The Alpha Architect Value Proposition
Mission: Deliver Affordable Active Alpha.
Our mission is to empower investors through education. We believe an educated investor is a sustainable client, which is critical for success in the long-horizon active strategies we develop.
Our experience in academia and working with ultra-high-net-worth individuals, in the dual role of consultant and investment manager, has culminated in the development of four core beliefs that permeate everything we do:
- We believe in Systematic Decision-Making, not ad-hoc decision-making. Disciplined and repeatable processes are more reliable than discretionary judgment.
- We believe in Evidence-Based Investing, not story based-investing. Rigorous, data-driven research drives success; stories drive sales.
- We believe in Transparency, not black-boxes. We are committed to having investors understand what we are doing.
- We believe in Win-Wins, not unsustainable relationships. We are committed to a business model that prioritizes client success.
Our assessment of the competitive investment management landscape has led us to the conclusion that active managers often overcharge for the expected alpha they deliver. Net of fees/costs/taxes, investors are usually better served via low-cost passive allocations. While this is largely true today, we want to disrupt this calculus:
We seek to deliver Affordable Active Alpha.
Affordable: Active management is currently too expensive for what it delivers. This excess expense is driven by high distribution and operating costs. We minimize both of these expenses via direct marketing and technology.
Active: Our portfolios will contain enough stocks to reduce the risk associated with any individual stock, but not so many that our portfolio resembles a low-cost index. We are not a closet-indexer.
Alpha: We are focused on our sustainable active investing framework to derive expected outperformance for disciplined long-horizon investors.
Understanding the Investment Landscape:
Identifying and employing sensible approaches to asset managements is simple, but not easy. Choosing an approach is difficult because the financial services industry wants it to be difficult. Many financial service firms thrive on complexity and opaqueness to promote high-priced, low-value add products to confuse investors who are overwhelmed by financial decisions. Our hope is that the framework we outline below will allow investors to differentiate among investment management approaches based on a few key characteristics.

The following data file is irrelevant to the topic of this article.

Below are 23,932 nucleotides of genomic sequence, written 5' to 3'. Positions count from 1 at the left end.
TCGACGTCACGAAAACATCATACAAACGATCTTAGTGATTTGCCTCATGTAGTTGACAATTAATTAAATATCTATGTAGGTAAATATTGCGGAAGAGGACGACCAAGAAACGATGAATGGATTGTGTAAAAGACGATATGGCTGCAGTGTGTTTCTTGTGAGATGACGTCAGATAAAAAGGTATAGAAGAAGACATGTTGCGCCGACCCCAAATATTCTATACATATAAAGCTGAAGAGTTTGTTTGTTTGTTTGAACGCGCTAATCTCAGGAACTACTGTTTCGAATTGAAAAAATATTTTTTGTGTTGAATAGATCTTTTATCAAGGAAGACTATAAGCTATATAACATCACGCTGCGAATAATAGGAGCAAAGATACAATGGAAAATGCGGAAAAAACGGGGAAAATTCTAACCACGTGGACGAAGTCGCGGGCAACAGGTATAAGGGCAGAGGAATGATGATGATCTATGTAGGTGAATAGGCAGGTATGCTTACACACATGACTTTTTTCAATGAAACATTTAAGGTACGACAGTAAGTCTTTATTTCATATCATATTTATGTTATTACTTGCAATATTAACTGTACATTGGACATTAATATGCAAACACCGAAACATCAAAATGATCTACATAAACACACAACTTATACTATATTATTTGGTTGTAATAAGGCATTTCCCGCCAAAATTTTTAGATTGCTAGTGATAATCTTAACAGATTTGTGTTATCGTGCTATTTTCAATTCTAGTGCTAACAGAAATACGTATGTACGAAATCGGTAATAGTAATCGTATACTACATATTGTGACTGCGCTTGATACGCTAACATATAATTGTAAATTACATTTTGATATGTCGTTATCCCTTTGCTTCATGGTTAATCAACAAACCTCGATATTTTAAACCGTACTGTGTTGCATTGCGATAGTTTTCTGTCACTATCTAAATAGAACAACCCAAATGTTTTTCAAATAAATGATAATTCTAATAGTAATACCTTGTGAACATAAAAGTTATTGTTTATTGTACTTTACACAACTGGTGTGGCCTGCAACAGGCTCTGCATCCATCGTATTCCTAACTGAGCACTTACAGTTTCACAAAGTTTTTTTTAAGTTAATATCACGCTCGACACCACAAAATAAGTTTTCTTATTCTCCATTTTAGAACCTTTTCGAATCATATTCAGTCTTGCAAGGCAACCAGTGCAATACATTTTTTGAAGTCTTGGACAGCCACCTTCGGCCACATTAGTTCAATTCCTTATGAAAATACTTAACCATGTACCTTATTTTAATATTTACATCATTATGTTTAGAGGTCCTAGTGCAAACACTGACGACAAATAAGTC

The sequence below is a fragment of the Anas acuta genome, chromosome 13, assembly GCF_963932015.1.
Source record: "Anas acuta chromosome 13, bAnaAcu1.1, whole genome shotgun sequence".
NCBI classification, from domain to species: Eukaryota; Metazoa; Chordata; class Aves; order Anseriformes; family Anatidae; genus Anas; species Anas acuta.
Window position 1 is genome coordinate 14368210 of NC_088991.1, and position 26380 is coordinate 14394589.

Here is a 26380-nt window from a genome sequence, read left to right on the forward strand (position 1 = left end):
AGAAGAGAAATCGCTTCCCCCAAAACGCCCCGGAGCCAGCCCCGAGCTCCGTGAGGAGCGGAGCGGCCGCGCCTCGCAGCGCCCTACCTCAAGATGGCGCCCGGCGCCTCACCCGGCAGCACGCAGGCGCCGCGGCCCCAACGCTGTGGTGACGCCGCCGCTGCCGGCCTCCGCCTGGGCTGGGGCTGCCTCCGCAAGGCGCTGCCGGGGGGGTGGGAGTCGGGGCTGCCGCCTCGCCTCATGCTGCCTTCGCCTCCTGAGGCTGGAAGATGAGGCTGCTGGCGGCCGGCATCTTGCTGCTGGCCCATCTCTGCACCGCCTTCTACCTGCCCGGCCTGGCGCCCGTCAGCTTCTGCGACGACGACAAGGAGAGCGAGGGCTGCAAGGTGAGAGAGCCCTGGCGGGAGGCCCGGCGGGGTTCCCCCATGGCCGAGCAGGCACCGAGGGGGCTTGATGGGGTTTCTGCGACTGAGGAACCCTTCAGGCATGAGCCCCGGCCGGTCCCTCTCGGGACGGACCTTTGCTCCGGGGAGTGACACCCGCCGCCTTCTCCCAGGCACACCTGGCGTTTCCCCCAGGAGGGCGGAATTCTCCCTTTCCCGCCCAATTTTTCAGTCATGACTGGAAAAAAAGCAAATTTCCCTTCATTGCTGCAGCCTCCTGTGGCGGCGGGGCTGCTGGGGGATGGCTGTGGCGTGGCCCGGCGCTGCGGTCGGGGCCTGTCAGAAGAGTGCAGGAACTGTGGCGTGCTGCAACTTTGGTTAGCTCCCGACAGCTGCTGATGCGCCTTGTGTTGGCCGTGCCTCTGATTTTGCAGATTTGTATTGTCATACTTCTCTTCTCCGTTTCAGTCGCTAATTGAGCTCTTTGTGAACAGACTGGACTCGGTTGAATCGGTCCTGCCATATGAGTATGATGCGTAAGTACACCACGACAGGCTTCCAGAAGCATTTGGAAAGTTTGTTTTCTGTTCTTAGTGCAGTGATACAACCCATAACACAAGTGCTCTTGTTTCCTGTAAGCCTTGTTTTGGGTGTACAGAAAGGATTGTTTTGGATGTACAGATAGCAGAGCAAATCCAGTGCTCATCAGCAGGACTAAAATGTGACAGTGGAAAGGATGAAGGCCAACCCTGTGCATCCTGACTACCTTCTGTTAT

First, let’s define a few concepts that are central to understanding the investments industry:
- Alpha: Formally, alpha represents the intercept estimate from a regression of an investment strategy against various risk-factors. In practice, “alpha,” is a blanket term for performance above and beyond a benchmark, controlling for various risk exposures unique to a strategy.
- Tracking Error: Tracking error is defined as the standard deviation of the difference between a strategy’s returns and a benchmark’s returns. In other words, tracking error is a measure of how closely a portfolio follows, or “tracks,” an index.
- Index/Passive: By construction, index/passive portfolios are designed to have no tracking error or alpha. A good example of an index strategy is the Vanguard S&P 500 Index Fund. This fund does not attempt to add alpha, but seeks to match the performance of the S&P 500 index with minimal tracking error.
- Active Share 1: This measure quantifies the extent to which, or how “actively,” a manager reshapes a portfolio with respect to a benchmark. One can think of this as a measure of conviction, or dedication to being different from an index. Active Share is a formal calculation developed by Cremers and Petajisto (2009), but a good proxy is simply the number of securities in a portfolio. For example, a manager that holds 50 equally-weighted stocks will likely have a much higher Active Share than a manager that holds 500 market-weighted stocks.
With some basic concepts under our belt, we can now explore the asset management industry. A visual summary of our interpretation of the investment landscape is set forth in Figure 1.
We break the industry into three main categories:
Index Products: Index (“Passive”) products offer no alpha, no tracking error, and no Active Share, or conviction. These funds, typified by Vanguard’s products, have a high number of securities, low expense ratios, and low marketing costs.
“Closet Index” Products: Closet Index products, sometimes referred to as “Smart Beta,” offer little to no alpha, little to no tracking error, and little Active Share, or conviction. These funds typically have a high number of securities, low to mid-level expense ratios, and high marketing costs.
Active Products: Active products, often delivered via mutual fund or hedge fund vehicles, are characterized by high expected alpha, high tracking error, and high Active Share, or conviction. These funds have a low number of securities (< 50), high expense ratios, and high marketing costs.
Alpha Architect is helping to create a fourth category we call Affordable Active:
Affordable Active Products: Affordable Active products are characterized by high expected alpha, high tracking error, and high Active Share, or conviction. These funds have a low number of securities (< 50), mid-level expense ratios, and low marketing costs.
The 4 different categories of asset management products are summarized in Table 1.
WHAT WE DELIVER: AFFORDABLE ACTIVE ALPHA
Three words define what we seek to deliver: Affordable, Active, and Alpha. We will briefly describe what we mean by each of these terms and why they are important for the investor.